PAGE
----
Dear Harry: A few years ago, we bought a home in Philly and got an adjustable-rate mortgage. Like a lot of other people, we never considered the possibility that our interest rate would go up and so would our payments. That happened in October when our payments were hiked by $212 a month. That's more than we can afford. We went to our bank to try to arrange for some relief. They said that their policy was to do nothing with mortgages where the payments are not delinquent. I couldn't believe my ears! However, a neighbor got the same answer from another bank. Are these vultures out to ruin my credit first? There has to be some way to get them to adjust our payments so we can afford to pay them. If they're going to do it when we get delinquent, why not now? That will help keep us above water with other debts because they'll raise their rates if our credit score tanks. HELP!
What Harry says: Loan modification is an increasing problem with adjustable-rate mortgages and other nonstandard loans. Too many loans were made to persons who could not qualify for fixed-rate amortizing mortgages. Some loans were given for as much as 100 percent of the appraised value of the homes. And some appraisals were deliberately way out of line. There were many loans in which payments were for interest only. And how about those loans whose payments for the early years were set so low that negative amortization took place? They didn't even cover the interest so the shortfall was added to the principal. There are many lenders who will insist on delinquency before making modifications of the mortgage terms, but there are others that will try to help before that happens.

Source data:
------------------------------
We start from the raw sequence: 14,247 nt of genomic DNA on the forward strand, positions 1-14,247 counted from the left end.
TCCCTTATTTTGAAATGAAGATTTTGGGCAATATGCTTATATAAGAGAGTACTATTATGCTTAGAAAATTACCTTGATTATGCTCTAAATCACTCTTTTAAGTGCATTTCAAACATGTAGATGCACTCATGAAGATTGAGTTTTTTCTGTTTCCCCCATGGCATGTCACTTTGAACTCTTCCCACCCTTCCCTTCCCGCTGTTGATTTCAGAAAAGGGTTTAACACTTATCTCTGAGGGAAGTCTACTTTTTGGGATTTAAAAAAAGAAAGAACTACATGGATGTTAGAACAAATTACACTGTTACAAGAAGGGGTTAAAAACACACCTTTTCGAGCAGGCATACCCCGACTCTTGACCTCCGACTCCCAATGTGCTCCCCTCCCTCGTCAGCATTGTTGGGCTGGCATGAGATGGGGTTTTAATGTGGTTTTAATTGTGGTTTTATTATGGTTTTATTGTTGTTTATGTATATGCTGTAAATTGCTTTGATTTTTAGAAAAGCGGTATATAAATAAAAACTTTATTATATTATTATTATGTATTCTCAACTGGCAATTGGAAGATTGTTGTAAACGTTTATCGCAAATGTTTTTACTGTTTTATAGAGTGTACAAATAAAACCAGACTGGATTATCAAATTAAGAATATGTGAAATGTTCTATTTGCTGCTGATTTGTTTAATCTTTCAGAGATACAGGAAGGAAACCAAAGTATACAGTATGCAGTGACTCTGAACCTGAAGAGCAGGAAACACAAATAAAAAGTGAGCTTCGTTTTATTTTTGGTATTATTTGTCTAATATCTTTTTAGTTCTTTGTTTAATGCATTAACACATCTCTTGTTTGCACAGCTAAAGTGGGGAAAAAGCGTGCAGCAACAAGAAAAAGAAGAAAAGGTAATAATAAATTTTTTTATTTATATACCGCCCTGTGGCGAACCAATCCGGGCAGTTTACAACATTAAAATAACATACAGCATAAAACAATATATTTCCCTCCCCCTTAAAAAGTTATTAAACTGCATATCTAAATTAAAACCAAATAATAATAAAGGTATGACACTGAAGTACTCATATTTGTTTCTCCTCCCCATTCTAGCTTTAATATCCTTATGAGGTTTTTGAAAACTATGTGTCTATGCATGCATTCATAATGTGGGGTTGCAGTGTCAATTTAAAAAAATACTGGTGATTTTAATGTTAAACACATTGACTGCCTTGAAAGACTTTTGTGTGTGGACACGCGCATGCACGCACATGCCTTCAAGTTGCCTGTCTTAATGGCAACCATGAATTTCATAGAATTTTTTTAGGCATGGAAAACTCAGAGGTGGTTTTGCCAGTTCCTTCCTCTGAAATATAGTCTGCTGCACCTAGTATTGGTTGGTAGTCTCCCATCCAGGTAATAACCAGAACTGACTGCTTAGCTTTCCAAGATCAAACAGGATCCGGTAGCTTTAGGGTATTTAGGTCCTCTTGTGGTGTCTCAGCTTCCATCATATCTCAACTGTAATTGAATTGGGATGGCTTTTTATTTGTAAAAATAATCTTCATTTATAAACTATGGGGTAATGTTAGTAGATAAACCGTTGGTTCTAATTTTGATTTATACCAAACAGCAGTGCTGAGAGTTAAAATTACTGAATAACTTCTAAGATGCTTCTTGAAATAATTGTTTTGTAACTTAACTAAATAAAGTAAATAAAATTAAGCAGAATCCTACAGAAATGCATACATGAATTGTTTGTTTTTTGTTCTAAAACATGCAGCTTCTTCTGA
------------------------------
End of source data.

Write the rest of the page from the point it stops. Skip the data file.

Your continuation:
This mortgage problem won't go away on its own. There has to be some legislation to help those in trouble before foreclosures hurt more homeowners and decimate our economy. I can only suggest to you that you try hard to find a new lender. Good luck!
Dear Harry: I filed my tax return for 2002 owing taxes of $345. Late in 2003, IRS sent me a letter telling me to pay up fast. Unfortunately, I was incarcerated at that time, so I could hardly afford to send them the amount due. I did send them some money every time I got a new bill, but I obviously can't do much on the roughly $30 a month I am able to earn here. I am indigent. I asked them to put a hold on any additional interest and penalties while I'm still here, but they refused my request. The last statement showed a balance (even after my payments) of $532. Is there no way for me to do something about this? Has IRS no heart?